The first person to ever complete a Pathwright course was a retired gentleman in his 70s. He’d never even used a computer before. His granddaughter set him up with a laptop, internet connection, and a barely-working Pathwright account that he used to blaze through the course faster than all the other beta testers.
That was in 2011 when Pathwright was just two twins (Mark & me) hacking together in our spare bedroom and spare time. Our first goal was to design a course experience so simple anyone could do it. And this fine gentleman validated that we were on the right track. That felt great.
Back then, we wanted nothing more than to make a simple, beautiful product that teachers and learners alike would love. We spent the next five years bootstrapping Pathwright from a side project into a team of people serving thousands of educators.
But, after launching Pathwright 2 in 2016, I slumped into dissatisfaction with our product. It’s not that it wasn’t working. In fact, people loved the changes we’d made. But I’d begun to fall into the Silicon Valley trap of thinking that somehow our little software app needed to “change the world.”
Now we’ve never fit the mold of a Silicon Valley startup. We turned down venture capital in favor of bootstrapping and have always been profitable because we’ve had to be. We've always run Pathwright more like an ordinary business. That isn’t to say we’re not ambitious, but we're not motivated by truckloads of money or fame. We're more interested in making a dent in the world for good while we can.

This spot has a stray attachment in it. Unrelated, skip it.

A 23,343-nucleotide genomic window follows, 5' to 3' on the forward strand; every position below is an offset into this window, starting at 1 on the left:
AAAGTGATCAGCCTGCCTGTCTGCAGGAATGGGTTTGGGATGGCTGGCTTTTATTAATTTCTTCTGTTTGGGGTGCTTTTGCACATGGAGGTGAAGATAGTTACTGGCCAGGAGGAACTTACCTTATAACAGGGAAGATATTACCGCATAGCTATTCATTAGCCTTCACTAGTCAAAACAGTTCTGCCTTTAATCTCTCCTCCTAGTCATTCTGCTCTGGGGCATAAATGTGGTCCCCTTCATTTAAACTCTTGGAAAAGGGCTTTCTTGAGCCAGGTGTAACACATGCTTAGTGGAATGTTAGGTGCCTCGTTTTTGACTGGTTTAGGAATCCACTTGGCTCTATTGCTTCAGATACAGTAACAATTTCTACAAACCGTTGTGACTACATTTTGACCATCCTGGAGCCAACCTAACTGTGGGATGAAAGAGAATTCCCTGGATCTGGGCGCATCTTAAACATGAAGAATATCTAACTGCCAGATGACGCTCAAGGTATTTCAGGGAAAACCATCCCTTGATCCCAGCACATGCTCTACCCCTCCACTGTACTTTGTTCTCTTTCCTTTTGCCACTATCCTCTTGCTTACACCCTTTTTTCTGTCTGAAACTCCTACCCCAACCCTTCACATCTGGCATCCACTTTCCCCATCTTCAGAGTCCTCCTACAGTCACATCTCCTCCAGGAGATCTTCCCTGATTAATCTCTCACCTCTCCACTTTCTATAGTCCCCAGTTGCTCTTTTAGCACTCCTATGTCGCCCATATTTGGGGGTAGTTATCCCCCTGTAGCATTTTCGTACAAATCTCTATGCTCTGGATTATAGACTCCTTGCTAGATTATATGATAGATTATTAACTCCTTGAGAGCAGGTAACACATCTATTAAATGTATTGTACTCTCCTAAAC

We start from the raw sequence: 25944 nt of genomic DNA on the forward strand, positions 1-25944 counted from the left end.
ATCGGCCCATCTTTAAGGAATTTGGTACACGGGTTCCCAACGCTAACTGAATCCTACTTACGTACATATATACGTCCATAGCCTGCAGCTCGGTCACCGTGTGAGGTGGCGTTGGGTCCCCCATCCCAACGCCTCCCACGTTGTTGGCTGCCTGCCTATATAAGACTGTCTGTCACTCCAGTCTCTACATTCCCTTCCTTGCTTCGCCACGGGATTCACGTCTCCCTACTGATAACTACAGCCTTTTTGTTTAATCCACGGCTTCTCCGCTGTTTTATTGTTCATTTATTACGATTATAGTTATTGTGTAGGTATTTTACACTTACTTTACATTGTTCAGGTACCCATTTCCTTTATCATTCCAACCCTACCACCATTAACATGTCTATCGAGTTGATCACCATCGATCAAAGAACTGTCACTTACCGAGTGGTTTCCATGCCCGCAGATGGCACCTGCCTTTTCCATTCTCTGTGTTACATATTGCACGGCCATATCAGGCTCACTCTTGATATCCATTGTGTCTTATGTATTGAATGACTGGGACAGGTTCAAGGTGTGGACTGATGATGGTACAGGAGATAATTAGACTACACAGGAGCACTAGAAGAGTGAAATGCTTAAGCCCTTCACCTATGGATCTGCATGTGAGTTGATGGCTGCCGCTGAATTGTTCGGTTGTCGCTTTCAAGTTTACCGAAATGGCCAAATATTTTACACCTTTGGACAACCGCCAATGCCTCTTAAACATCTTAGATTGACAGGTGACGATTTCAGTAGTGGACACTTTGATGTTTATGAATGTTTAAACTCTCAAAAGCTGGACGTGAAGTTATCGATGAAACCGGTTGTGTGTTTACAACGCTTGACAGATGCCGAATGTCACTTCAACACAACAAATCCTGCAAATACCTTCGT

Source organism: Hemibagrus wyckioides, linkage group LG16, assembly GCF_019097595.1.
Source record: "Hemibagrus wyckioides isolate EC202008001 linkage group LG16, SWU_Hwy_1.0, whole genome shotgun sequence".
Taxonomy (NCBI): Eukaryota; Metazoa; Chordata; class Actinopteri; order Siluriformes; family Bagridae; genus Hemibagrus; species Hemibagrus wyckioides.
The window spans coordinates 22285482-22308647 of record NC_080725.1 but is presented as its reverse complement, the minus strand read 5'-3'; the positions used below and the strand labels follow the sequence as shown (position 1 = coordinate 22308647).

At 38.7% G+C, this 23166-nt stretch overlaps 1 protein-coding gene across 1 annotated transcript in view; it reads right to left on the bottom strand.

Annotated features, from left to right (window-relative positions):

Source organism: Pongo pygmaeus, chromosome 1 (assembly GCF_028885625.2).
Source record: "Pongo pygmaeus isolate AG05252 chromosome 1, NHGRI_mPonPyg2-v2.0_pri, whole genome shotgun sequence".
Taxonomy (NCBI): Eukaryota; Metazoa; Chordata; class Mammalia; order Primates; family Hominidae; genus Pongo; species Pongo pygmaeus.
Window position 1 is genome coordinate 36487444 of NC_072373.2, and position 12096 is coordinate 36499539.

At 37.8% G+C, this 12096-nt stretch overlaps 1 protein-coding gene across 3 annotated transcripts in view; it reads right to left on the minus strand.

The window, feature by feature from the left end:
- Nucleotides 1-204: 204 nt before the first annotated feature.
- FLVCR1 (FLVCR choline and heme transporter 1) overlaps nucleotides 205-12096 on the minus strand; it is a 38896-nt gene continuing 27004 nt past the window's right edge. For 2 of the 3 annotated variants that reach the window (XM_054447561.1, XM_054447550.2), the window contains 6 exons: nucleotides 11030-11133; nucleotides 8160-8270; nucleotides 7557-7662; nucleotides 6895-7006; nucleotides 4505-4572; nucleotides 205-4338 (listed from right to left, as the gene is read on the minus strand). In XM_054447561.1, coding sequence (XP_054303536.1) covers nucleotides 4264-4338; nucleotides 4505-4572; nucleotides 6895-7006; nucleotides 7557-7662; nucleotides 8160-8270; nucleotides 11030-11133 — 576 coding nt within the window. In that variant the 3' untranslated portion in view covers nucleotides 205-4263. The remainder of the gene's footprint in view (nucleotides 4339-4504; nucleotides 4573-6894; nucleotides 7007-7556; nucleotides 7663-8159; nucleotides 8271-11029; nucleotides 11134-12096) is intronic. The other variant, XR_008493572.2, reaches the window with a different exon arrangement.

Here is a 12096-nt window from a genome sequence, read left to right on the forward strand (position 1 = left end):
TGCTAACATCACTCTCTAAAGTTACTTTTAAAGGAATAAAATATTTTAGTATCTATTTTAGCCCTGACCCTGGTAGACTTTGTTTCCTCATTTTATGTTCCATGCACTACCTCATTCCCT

Despite this, I’d drifted towards the stereotypical Silicon Valley siren call that our product might just change the entire world. But the reality is that most businesses — and especially software businesses — aren’t going to change the world. And that’s ok. Software is merely a tool, after all.
We’re not hoodie-wearing heroes, we’re the craftspeople and tool makers. Our role in the story is more like Ollivander, Harry Potter’s wand maker, Batman’s assistant, Alfred, and Don Quixote’s horse.
Let’s get over ourselves. Sure, viewing our trade as techsmiths isn’t as glamorous but it is fulfilling and noble.
It’s also freeing and clarifying.
Once we stopped navel-gazing at our product and put ourselves in our proper place, we had the clarity to formulate our true purpose. Here’s what we came up with:
Our mission is to multiply the impact teachers make on the world.
This simple mission frees us from struggling to play the hero and focuses us only on helping the people who truly make a difference in the world: Teachers.
If you’ve got something to teach, then you’re the hero of our story. And if our Pathwright can cut down your busywork so you have more time to teach and give you tools that help you teach more personally and reach more people, then we’re multiplying the impact you already have. And that’s what changes the world.
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